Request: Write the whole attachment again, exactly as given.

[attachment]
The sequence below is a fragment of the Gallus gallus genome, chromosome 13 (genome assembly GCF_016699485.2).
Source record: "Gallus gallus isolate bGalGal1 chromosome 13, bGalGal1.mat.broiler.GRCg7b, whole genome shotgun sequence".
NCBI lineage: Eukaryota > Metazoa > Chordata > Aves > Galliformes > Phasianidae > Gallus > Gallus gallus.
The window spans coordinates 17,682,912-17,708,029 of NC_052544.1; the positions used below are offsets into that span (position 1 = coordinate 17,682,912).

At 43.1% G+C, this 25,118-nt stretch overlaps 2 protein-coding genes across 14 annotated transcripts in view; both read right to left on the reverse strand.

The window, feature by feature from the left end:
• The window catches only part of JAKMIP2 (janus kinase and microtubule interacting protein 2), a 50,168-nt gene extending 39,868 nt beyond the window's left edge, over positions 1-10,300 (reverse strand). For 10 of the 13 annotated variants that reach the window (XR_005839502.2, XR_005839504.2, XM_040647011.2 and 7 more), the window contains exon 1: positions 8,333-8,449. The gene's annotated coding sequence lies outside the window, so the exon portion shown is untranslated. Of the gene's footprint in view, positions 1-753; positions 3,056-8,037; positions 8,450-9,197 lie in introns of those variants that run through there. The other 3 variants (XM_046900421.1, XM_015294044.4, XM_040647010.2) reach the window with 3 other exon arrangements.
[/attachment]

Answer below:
The sequence below is a fragment of the Gallus gallus genome, chromosome 13 (genome assembly GCF_016699485.2).
Source record: "Gallus gallus isolate bGalGal1 chromosome 13, bGalGal1.mat.broiler.GRCg7b, whole genome shotgun sequence".
NCBI lineage: Eukaryota > Metazoa > Chordata > Aves > Galliformes > Phasianidae > Gallus > Gallus gallus.
The window spans coordinates 17,682,912-17,708,029 of NC_052544.1; the positions used below are offsets into that span (position 1 = coordinate 17,682,912).

At 43.1% G+C, this 25,118-nt stretch overlaps 2 protein-coding genes across 14 annotated transcripts in view; both read right to left on the reverse strand.

The window, feature by feature from the left end:
• The window catches only part of JAKMIP2 (janus kinase and microtubule interacting protein 2), a 50,168-nt gene extending 39,868 nt beyond the window's left edge, over positions 1-10,300 (reverse strand). For 10 of the 13 annotated variants that reach the window (XR_005839502.2, XR_005839504.2, XM_040647011.2 and 7 more), the window contains exon 1: positions 8,333-8,449. The gene's annotated coding sequence lies outside the window, so the exon portion shown is untranslated. Of the gene's footprint in view, positions 1-753; positions 3,056-8,037; positions 8,450-9,197 lie in introns of those variants that run through there. The other 3 variants (XM_046900421.1, XM_015294044.4, XM_040647010.2) reach the window with 3 other exon arrangements.